This is the first in a new series we are launching called Hunsung Heroes, celebrating Hun School alumni on the front lines of the fight against the coronavirus.
Tali Weinstein ’16 is a mechanical engineering student at Rochester Institute of Technology, where the five-year program includes spending two summers and two full semesters in a co-op program. “One of the biggest advantages this gives me as an engineering student is real engineering experience before graduation,” he explains. “While most mechanical engineering students graduate with little to no experience, RIT students graduate with one to two full years of working as a full-time mechanical engineer, which gives us a major edge when we're looking for employment post-graduation.”
Mr. Weinstein’s current co-op placement is at Teknic (a manufacturer of industrial brushless servo motors), where he works on a variety of projects to improve the manufacturing process of advanced servo motors. Until recently, his typical day included CAD design, rapid prototyping, programming, and working with various electronics. Of course, that was before COVID-19 reached the U.S. and Teknic received a call from DigiKey and Steve Richardson, MD, (a Cardiothoracic Anesthesiology Fellow at the University of Minnesota Medical School) regarding a prototype of an ambu bag robot. Not familiar with an ambu bag? They are manually operated resuscitators, used by emergency medical personnel. Since they require manual squeezing, Dr. Richardson and his team at the University of Minnesota devised a crude prototype of a motor-powered ambu bag. Enter Teknic, who got the call last Monday to provide assistance with the motor design, and the team of engineers, including Mr. Weinstein, set to work. “We got the green light to get our engineering team on the project and within 36 hours we had our own version based on their prototype,” explains Abe Amirana, director. Check out the video of the product here.
While Teknic’s motors are employed in a number of medical devices, from X-ray and CAT scan machines to prescription drug dispensers, this project really resonated with the team. “The entire mechanical engineering team worked through the weekend.It was an unbelievable team effort and our co-ops were a big part of that,” says Mr. Amirana.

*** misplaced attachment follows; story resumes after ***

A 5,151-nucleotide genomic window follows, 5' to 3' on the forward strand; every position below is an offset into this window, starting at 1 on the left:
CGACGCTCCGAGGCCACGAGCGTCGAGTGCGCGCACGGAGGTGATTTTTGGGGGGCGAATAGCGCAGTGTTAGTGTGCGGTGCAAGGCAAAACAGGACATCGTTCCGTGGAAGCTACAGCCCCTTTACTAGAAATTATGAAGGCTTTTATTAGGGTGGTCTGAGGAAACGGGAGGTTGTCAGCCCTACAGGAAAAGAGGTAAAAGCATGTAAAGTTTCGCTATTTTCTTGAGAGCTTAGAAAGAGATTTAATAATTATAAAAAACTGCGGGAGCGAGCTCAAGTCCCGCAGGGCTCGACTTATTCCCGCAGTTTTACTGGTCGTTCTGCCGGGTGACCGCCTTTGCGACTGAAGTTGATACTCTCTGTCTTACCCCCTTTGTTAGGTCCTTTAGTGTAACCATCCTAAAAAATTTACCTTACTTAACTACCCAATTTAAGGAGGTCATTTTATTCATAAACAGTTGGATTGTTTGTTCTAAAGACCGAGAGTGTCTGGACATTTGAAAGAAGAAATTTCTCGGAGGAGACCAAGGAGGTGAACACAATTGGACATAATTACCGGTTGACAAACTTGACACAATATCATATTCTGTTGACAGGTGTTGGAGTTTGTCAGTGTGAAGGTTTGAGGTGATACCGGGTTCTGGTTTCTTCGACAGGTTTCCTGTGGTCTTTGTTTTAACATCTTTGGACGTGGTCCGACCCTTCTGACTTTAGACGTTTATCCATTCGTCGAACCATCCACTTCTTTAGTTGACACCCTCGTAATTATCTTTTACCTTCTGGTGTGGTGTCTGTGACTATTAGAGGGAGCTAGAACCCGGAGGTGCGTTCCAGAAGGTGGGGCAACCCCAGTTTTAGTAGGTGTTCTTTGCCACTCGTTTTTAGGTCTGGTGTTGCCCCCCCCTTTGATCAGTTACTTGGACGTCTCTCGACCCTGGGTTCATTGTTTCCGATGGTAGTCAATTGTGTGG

The team delivered a product in a very short timeframe, and they are now waiting for FDA approval to proceed with large-scale manufacturing.
“This product is not intended to replace traditional ventilators, but if COVID-19 overwhelms the system and there is a shortage of equipment, in a worst-case scenario, hospitals will convert CPAP, BiPAP, and even anesthesia machines into makeshift ventilators and when there is nothing left, they have ambu bags,” explains Mr. Amirana. Now, once this motorized replacement is approved, medical staff will not be forced to sit at the patient’s bedside and manually operate it. It could mean the difference between life and death during an unprecedented crisis.
The team at Teknic remains hopeful. “The University of Minnesota is interacting with the FDA but we’ve been reaching out to our contacts to try to get this approved quickly,” says Mr. Amirana. “We even got a call from a White House staff member recently—that was pretty exciting.”
“The whole team here at Teknic is extremely proud of the work we have done over the last week to make this project a reality,” explains Mr. Weinstein. “Everything I do at Teknic is something that makes a big difference, whether it makes a difference in the manufacturing environment here or for our customers. This project has the potential to help many people who are in need and we all take great pride in the work we have done to make a working prototype in only a few days.”
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